Ph.D. in Computer Science and Informatics

The Ph.D. program in Computer Science and Informatics is uniquely tailored to Emory's special strengths, both within the department and across the University's renowned health science departments. Graduate studies and training are offered in close partnership with the Computational and Life Sciences strategic initiative and students benefit greatly from the breadth and richness of a large CLS community of faculty, postdocs, and research labs. Aimed at educating the next generation of computer scientists, and informaticists, the Ph.D. is suitable for those wishing to pursue careers in academics, industry, government, or healthcare.

Possible areas of research specialization include:
  • Data and Information Management: Data security, information retrieval, statistical analysis, and data integration in the context of medical, public health, and biological data managment. Research projects and course offerings span multiple departments, and intersect with other research groups in Biology, the School of Medicine, the Winship Cancer Institute, and the Rollins School of Public Health.
  • Discrete Mathematics and Theoretical Computer Science: Graph theory, theory of computation, approximation algorithms, combinatorial optimization, mathematical programming, and geometric algorithms. Research in traditional Computer Science as well as in BioInformatics and Computational Biology is pursued under this track.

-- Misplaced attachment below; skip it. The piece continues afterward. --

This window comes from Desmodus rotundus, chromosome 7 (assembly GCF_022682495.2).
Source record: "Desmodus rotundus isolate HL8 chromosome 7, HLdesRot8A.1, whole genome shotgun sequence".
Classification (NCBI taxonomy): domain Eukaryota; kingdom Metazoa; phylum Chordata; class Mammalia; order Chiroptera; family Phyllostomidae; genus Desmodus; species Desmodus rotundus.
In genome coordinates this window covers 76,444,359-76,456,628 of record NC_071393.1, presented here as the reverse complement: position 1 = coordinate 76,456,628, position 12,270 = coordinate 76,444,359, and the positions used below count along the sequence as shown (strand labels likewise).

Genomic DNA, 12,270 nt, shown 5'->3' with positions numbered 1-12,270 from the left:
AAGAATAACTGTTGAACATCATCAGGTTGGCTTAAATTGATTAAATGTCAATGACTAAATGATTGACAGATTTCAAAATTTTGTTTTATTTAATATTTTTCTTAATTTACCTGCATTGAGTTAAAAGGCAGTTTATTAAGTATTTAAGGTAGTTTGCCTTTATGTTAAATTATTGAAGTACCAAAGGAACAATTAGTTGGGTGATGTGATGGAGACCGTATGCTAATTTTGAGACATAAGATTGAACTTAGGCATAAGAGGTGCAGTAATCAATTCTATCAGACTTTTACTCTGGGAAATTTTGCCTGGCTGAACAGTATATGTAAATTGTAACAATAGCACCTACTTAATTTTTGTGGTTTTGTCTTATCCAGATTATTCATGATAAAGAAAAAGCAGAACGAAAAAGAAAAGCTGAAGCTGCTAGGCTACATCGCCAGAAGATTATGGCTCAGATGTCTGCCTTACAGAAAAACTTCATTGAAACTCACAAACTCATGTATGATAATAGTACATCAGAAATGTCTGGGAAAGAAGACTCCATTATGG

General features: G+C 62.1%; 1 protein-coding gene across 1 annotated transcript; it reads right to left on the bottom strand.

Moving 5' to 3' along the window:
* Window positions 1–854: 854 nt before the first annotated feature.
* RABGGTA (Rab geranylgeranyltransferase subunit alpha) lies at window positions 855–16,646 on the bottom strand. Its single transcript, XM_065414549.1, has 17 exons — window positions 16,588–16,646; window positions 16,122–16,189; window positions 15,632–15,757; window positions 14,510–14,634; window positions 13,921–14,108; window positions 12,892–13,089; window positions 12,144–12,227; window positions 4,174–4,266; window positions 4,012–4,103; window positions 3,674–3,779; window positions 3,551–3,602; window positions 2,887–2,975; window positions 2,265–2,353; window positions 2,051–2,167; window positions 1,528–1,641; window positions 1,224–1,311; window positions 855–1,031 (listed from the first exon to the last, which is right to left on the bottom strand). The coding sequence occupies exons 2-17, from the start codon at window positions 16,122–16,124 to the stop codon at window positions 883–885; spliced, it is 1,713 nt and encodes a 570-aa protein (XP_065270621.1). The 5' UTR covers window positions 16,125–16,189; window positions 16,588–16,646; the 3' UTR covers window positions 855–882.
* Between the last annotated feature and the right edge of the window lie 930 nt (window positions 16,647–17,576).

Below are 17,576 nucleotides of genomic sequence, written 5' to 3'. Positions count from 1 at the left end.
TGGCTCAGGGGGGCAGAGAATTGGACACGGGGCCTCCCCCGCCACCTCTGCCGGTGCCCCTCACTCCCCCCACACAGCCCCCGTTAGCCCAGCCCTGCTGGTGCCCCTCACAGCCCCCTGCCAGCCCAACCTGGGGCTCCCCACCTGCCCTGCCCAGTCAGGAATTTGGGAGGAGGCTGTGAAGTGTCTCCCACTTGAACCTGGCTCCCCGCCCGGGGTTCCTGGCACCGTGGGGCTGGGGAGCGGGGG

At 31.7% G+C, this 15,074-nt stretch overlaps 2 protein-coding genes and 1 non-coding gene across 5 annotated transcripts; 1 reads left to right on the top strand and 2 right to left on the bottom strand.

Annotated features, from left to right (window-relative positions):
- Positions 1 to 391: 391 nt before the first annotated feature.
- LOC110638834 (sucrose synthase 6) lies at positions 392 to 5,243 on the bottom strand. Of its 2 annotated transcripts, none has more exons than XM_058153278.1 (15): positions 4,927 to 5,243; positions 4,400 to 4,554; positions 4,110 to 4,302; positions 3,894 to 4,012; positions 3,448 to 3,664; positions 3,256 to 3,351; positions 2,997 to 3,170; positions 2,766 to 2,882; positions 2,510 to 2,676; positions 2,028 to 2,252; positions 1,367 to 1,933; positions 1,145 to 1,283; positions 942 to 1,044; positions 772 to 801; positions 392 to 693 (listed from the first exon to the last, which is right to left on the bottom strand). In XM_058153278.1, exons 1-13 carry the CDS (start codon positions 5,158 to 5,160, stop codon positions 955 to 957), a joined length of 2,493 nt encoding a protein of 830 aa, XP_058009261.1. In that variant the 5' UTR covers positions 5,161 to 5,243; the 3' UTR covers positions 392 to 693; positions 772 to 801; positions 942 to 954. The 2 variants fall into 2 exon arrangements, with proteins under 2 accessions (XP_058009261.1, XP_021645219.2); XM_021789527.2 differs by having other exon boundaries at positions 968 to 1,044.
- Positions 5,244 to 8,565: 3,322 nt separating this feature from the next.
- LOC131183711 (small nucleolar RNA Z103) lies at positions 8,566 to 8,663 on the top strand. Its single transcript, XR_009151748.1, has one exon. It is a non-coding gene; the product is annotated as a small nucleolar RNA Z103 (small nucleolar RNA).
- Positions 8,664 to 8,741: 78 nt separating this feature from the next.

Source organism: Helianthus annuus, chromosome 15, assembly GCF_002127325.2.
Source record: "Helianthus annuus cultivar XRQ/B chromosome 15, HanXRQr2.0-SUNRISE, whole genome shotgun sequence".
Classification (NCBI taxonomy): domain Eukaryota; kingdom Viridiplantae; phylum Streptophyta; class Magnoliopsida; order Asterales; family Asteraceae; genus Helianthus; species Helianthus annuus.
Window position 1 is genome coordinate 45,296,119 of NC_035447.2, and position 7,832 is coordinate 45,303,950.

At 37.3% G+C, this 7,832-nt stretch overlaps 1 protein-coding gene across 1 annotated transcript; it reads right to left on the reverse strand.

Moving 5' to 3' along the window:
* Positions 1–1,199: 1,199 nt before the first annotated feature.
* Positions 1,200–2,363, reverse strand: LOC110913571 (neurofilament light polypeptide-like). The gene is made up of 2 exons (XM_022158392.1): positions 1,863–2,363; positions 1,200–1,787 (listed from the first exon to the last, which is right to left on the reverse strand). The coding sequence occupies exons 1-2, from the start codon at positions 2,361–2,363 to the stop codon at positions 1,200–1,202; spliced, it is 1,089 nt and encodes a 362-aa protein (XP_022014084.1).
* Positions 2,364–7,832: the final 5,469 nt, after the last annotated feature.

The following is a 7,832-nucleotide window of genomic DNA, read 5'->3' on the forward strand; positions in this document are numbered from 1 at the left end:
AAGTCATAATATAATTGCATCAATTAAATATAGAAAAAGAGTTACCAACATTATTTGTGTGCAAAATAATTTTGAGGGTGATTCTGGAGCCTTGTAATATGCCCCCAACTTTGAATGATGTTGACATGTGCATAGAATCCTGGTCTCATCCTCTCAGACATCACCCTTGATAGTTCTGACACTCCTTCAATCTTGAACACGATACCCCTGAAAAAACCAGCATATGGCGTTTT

• Distributed and High-Performance Computing: Metacomputing, distributed systems, collaboration technologies, networking, and high-performance computing. Students can work on research projects in Grid and Cloud computing, particularly for eScience and Healthcare, and major technology companies.
  • Scientific Computing: Numerical linear algebra, image processing, iterative methods, optimization, partial differential equations, and computational fluid dynamics. Strong connections with Radiology, Medicine, and Pediatrics characterize research in this sub area.


Students admitted to the program, in full standing, should have an undergraduate degree in computer science, mathematics, or a related science and engineering field that includes basic and intermediate computer science courses. Students with insufficient preparation may be required to take courses beyond the minimum requirements.

Students must complete each of the following requirements.
  • Course requirements: Consisting of 10 courses and 2 rotation projects.
    • 4 core courses and 7 electives (see below).
    • Projects are faculty-lead and aim to:
      • provide practicum opportunities
      • explore potential dissertation topics within the faculty advisor's area
      • expose students to computational research problems in practical settings through interdisciplinary collaborations
  • Qualifying Exams: This consists of an area exam that covers foundational materials within the student's area of research, and a thesis proposal in which the student describes a set of open research questions and the approaches that will be taken to answer them.